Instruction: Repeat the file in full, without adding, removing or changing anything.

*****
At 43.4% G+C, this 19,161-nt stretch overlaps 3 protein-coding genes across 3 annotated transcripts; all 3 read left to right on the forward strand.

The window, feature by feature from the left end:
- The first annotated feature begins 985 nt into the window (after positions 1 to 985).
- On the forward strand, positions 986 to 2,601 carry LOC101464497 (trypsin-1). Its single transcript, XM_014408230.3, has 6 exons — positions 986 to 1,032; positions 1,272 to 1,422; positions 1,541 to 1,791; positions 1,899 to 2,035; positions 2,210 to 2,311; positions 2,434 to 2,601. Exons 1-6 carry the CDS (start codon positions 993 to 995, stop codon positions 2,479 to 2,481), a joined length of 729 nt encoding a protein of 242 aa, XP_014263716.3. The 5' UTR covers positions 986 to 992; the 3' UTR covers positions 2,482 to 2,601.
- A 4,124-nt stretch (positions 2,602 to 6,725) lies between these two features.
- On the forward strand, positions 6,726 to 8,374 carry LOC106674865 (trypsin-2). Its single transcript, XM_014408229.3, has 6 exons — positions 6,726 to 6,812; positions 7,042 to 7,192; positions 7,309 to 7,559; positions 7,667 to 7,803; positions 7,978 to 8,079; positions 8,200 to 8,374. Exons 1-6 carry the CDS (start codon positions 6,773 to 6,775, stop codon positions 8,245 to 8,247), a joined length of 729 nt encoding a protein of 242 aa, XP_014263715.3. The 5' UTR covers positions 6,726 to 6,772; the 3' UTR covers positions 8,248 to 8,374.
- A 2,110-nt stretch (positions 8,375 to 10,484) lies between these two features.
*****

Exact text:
At 43.4% G+C, this 19,161-nt stretch overlaps 3 protein-coding genes across 3 annotated transcripts; all 3 read left to right on the forward strand.

The window, feature by feature from the left end:
- The first annotated feature begins 985 nt into the window (after positions 1 to 985).
- On the forward strand, positions 986 to 2,601 carry LOC101464497 (trypsin-1). Its single transcript, XM_014408230.3, has 6 exons — positions 986 to 1,032; positions 1,272 to 1,422; positions 1,541 to 1,791; positions 1,899 to 2,035; positions 2,210 to 2,311; positions 2,434 to 2,601. Exons 1-6 carry the CDS (start codon positions 993 to 995, stop codon positions 2,479 to 2,481), a joined length of 729 nt encoding a protein of 242 aa, XP_014263716.3. The 5' UTR covers positions 986 to 992; the 3' UTR covers positions 2,482 to 2,601.
- A 4,124-nt stretch (positions 2,602 to 6,725) lies between these two features.
- On the forward strand, positions 6,726 to 8,374 carry LOC106674865 (trypsin-2). Its single transcript, XM_014408229.3, has 6 exons — positions 6,726 to 6,812; positions 7,042 to 7,192; positions 7,309 to 7,559; positions 7,667 to 7,803; positions 7,978 to 8,079; positions 8,200 to 8,374. Exons 1-6 carry the CDS (start codon positions 6,773 to 6,775, stop codon positions 8,245 to 8,247), a joined length of 729 nt encoding a protein of 242 aa, XP_014263715.3. The 5' UTR covers positions 6,726 to 6,772; the 3' UTR covers positions 8,248 to 8,374.
- A 2,110-nt stretch (positions 8,375 to 10,484) lies between these two features.